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Re: Proposal: Constraints as dictionaries

From: Gili <cowwoc@bbs.darktech.org>
Date: Wed, 20 Nov 2013 17:43:34 -0800
Message-ID: <528D6546.40801@bbs.darktech.org>
To: Jan-Ivar Bruaroey <jib@mozilla.com>, public-media-capture@w3.org
On 20/11/2013 3:13 PM, Jan-Ivar Bruaroey wrote:
> On 11/20/13 4:57 PM, Gili wrote:
>> Hi Jan,
>>
>> I'm +1 for collapsing "mandatory" and "optional" into a simple 
>> dictionary, but -1 for ignoring unsupported capabilities (which I see 
>> as "silent failures").
>
> Therein lies the conundrum. You cannot have both. You cannot have 
> "simple dictionaries" and then reject how they work. The current spec 
> mis-states that constraints are passed as dictionaries in several 
> places, which is misleading and wrong, and cannot be implemented. If 
> this proposal is rejected, all such language must be removed and 
> replaced with JS objects.
>
> Furthermore, I have demonstrated that your "silent failures" contain a 
> sub-set of valid cameras that work fine when you don't need to control 
> them actively (which you can't today anyway). That seems like a poor 
> definition of failure (conversely, for cameras that do offer active 
> control, there's no problem, since getCapabilities() tells you what's 
> available).
>
> Your app can query the browser directly for what it supports and take 
> the extreme action of blocking all users of that browser regardless of 
> what camera they have, if that's right for you.
>
> I like that this proposal puts it on you to take this extreme action, 
> rather than have it happen implicitly.
> I like that it doesn't assume you want this extreme behavior.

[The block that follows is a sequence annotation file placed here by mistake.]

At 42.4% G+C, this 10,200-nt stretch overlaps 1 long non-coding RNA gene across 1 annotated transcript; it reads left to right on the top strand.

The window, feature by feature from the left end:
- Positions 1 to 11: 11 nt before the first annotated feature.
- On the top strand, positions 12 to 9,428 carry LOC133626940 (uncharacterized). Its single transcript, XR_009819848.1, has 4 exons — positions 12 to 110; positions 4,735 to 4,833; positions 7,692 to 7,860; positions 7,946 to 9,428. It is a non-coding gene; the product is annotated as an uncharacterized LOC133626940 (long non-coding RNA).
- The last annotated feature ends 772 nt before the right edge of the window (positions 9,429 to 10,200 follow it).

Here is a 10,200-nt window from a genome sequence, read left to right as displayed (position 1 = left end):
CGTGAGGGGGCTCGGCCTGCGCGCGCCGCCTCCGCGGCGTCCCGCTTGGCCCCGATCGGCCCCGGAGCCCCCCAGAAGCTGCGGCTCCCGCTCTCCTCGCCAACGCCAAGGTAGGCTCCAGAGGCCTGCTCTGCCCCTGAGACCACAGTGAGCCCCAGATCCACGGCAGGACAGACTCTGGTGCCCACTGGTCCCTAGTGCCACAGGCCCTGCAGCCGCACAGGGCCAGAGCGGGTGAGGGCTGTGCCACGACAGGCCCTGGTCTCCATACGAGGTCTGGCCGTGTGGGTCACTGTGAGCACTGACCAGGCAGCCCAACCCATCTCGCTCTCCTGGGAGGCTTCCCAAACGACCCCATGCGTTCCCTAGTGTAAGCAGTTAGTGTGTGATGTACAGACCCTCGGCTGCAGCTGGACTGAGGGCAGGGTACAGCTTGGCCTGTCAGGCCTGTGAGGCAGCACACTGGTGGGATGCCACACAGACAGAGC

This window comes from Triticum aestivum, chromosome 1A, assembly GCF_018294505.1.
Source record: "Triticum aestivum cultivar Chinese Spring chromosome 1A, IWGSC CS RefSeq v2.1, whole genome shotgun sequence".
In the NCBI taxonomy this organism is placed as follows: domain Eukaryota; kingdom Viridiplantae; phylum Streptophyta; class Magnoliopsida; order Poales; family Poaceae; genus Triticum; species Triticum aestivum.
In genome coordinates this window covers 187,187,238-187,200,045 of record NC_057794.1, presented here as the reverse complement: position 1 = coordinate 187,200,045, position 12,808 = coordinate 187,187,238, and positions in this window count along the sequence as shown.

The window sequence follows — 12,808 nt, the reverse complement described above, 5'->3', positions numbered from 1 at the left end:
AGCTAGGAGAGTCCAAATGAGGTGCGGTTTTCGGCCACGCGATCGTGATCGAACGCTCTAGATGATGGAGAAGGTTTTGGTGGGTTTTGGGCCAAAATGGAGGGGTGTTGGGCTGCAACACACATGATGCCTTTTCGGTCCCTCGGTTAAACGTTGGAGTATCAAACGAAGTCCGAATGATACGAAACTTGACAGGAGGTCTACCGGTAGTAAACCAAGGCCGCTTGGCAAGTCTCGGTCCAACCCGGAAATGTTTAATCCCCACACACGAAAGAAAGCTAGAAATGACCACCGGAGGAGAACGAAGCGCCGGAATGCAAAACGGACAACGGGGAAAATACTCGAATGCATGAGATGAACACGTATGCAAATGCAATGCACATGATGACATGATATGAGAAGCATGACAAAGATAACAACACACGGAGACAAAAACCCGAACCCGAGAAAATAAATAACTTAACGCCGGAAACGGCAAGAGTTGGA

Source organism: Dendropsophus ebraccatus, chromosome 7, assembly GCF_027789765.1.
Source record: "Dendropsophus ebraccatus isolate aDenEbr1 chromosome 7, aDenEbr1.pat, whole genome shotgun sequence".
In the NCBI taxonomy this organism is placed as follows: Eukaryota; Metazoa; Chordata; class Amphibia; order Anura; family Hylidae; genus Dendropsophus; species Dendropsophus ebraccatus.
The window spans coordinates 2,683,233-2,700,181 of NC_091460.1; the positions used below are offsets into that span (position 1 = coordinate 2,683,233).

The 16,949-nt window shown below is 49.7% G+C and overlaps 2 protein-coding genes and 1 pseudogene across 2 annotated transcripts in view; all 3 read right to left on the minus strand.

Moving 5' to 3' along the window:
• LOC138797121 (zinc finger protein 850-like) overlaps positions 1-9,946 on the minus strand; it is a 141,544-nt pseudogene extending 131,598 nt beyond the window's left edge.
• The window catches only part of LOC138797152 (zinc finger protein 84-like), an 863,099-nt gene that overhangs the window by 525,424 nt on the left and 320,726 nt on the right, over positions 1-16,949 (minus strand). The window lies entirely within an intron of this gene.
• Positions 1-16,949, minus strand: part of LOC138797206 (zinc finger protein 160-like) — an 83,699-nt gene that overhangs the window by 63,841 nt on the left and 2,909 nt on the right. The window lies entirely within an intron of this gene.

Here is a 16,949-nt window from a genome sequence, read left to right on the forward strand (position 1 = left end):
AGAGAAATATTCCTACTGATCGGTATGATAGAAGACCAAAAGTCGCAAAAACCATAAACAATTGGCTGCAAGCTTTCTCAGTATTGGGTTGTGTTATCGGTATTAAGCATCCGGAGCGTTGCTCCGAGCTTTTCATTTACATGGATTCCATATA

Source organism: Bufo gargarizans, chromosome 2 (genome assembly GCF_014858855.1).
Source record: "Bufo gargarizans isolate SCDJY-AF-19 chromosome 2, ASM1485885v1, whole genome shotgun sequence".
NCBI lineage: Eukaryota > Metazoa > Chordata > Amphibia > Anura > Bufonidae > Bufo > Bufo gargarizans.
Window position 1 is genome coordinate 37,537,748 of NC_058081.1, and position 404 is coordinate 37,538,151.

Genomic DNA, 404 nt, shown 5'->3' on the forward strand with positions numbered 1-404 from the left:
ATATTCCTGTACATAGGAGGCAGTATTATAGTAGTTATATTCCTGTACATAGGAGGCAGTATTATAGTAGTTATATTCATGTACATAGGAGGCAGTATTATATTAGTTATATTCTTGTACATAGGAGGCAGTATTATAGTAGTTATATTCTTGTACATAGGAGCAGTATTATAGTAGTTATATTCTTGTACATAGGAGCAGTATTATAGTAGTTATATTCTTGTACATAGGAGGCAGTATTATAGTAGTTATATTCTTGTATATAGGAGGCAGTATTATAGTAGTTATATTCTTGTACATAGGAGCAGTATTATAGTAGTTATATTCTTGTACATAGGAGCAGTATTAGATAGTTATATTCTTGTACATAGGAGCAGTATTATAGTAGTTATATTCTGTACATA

> I like that people can express narrow constraint combinations (which 
> is what mandatory is for btw) without worrying whether browsers have 
> caught up.
> I like that we can define constraints as dictionaries, and the 
> simplicity this brings to the spec.
> I like that you only need one line of code to have what you want.
>
> To me, those five points far outweigh the (not even loss of but) 
> convenience of the carpet-bomb-invariant, which if OS'es are lying, 
> you shouldn't rely on too heavily anyway.

I guess I agree with Martin here. I don't mind A and C so much as B. 
There is a trade-off between troubleshooting and fingerprinting and I 
have yet to be convinced that the only solution is to remove important 
diagnostics information. WebRTC applications are already very difficult 
to troubleshoot, and this is going to make it even harder.

We need to find a solution that does not require us to choose one or the 
other. We should be able to get both.

Gili
Received on Thursday, 21 November 2013 01:44:09 UTC

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